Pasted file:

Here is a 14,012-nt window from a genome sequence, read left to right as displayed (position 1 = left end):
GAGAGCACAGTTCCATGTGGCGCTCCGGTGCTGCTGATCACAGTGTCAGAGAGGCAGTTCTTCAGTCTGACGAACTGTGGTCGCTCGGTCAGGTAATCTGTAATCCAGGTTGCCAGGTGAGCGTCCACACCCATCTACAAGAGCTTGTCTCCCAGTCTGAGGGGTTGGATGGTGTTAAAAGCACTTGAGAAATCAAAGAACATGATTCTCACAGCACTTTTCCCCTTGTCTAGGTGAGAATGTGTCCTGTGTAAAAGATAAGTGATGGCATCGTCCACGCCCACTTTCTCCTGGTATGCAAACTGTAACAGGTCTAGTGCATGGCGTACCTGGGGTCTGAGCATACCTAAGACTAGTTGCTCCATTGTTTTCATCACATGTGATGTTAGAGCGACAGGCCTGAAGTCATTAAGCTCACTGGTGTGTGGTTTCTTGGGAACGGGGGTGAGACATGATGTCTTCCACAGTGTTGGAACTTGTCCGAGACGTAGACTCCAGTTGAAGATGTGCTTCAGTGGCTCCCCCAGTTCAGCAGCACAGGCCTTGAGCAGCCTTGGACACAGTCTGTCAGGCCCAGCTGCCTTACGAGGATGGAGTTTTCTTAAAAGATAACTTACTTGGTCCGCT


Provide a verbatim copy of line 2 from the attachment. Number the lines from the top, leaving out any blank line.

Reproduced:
GAGAGCACAGTTCCATGTGGCGCTCCGGTGCTGCTGATCACAGTGTCAGAGAGGCAGTTCTTCAGTCTGACGAACTGTGGTCGCTCGGTCAGGTAATCTGTAATCCAGGTTGCCAGGTGAGCGTCCACACCCATCTACAAGAGCTTGTCTCCCAGTCTGAGGGGTTGGATGGTGTTAAAAGCACTTGAGAAATCAAAGAACATGATTCTCACAGCACTTTTCCCCTTGTCTAGGTGAGAATGTGTCCTGTGTAAAAGATAAGTGATGGCATCGTCCACGCCCACTTTCTCCTGGTATGCAAACTGTAACAGGTCTAGTGCATGGCGTACCTGGGGTCTGAGCATACCTAAGACTAGTTGCTCCATTGTTTTCATCACATGTGATGTTAGAGCGACAGGCCTGAAGTCATTAAGCTCACTGGTGTGTGGTTTCTTGGGAACGGGGGTGAGACATGATGTCTTCCACAGTGTTGGAACTTGTCCGAGACGTAGACTCCAGTTGAAGATGTGCTTCAGTGGCTCCCCCAGTTCAGCAGCACAGGCCTTGAGCAGCCTTGGACACAGTCTGTCAGGCCCAGCTGCCTTACGAGGATGGAGTTTTCTTAAAAGATAACTTACTTGGTCCGCT